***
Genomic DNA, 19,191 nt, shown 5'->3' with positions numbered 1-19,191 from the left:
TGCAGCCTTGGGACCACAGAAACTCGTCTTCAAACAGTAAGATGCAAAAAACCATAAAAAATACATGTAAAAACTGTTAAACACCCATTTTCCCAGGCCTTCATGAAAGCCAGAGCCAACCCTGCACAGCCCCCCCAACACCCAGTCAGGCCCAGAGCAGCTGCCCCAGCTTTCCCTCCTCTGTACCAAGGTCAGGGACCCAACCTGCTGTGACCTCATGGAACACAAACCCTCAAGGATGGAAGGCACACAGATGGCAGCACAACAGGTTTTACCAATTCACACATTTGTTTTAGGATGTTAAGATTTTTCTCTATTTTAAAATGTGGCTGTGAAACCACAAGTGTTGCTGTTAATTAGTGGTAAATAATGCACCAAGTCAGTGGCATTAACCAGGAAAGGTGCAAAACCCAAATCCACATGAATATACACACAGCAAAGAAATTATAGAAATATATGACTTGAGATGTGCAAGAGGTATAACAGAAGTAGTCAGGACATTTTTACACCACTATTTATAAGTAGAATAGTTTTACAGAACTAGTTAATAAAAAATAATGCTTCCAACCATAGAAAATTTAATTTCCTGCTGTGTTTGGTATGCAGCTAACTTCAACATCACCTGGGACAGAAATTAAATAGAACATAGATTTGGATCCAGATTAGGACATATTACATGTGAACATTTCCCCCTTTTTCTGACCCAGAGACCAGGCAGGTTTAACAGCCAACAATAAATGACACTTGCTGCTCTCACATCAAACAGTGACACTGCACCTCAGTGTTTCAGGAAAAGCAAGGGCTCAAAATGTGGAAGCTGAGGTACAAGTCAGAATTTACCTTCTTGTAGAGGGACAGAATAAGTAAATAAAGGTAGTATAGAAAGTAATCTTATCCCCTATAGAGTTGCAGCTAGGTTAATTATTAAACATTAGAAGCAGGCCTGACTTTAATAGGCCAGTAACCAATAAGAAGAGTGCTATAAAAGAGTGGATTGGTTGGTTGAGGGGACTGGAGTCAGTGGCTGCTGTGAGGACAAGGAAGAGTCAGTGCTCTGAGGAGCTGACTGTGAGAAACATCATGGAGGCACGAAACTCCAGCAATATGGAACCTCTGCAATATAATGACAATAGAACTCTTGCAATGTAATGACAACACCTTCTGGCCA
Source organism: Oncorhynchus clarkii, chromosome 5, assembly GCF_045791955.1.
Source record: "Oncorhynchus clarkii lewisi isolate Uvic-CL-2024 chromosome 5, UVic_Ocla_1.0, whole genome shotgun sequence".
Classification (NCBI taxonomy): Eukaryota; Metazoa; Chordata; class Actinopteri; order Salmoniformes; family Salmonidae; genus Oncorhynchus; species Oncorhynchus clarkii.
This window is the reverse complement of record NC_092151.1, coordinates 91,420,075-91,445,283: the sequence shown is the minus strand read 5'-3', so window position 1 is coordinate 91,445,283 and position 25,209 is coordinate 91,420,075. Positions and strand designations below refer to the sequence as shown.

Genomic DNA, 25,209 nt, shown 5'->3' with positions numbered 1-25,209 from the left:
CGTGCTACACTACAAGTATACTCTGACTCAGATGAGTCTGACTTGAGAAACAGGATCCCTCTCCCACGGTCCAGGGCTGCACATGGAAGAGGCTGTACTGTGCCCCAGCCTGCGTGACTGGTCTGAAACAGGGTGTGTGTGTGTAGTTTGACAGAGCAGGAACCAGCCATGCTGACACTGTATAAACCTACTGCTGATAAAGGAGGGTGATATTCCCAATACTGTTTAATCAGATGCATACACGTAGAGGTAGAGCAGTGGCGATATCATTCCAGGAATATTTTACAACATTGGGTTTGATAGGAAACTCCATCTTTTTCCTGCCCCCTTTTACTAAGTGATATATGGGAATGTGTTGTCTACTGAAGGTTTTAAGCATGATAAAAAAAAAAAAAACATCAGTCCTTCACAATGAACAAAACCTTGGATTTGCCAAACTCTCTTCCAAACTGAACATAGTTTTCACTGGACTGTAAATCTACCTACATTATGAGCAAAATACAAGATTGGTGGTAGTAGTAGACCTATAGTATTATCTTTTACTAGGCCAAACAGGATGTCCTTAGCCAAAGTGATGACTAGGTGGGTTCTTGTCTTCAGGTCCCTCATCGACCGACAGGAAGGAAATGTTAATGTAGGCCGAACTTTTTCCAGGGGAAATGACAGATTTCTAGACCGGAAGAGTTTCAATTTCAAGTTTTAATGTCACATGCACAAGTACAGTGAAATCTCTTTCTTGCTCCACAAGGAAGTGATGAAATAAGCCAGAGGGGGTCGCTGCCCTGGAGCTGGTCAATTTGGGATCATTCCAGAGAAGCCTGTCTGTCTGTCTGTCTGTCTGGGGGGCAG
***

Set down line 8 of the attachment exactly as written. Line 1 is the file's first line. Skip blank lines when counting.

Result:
CGTGCTACACTACAAGTATACTCTGACTCAGATGAGTCTGACTTGAGAAACAGGATCCCTCTCCCACGGTCCAGGGCTGCACATGGAAGAGGCTGTACTGTGCCCCAGCCTGCGTGACTGGTCTGAAACAGGGTGTGTGTGTGTAGTTTGACAGAGCAGGAACCAGCCATGCTGACACTGTATAAACCTACTGCTGATAAAGGAGGGTGATATTCCCAATACTGTTTAATCAGATGCATACACGTAGAGGTAGAGCAGTGGCGATATCATTCCAGGAATATTTTACAACATTGGGTTTGATAGGAAACTCCATCTTTTTCCTGCCCCCTTTTACTAAGTGATATATGGGAATGTGTTGTCTACTGAAGGTTTTAAGCATGATAAAAAAAAAAAAAACATCAGTCCTTCACAATGAACAAAACCTTGGATTTGCCAAACTCTCTTCCAAACTGAACATAGTTTTCACTGGACTGTAAATCTACCTACATTATGAGCAAAATACAAGATTGGTGGTAGTAGTAGACCTATAGTATTATCTTTTACTAGGCCAAACAGGATGTCCTTAGCCAAAGTGATGACTAGGTGGGTTCTTGTCTTCAGGTCCCTCATCGACCGACAGGAAGGAAATGTTAATGTAGGCCGAACTTTTTCCAGGGGAAATGACAGATTTCTAGACCGGAAGAGTTTCAATTTCAAGTTTTAATGTCACATGCACAAGTACAGTGAAATCTCTTTCTTGCTCCACAAGGAAGTGATGAAATAAGCCAGAGGGGGTCGCTGCCCTGGAGCTGGTCAATTTGGGATCATTCCAGAGAAGCCTGTCTGTCTGTCTGTCTGTCTGGGGGGCAG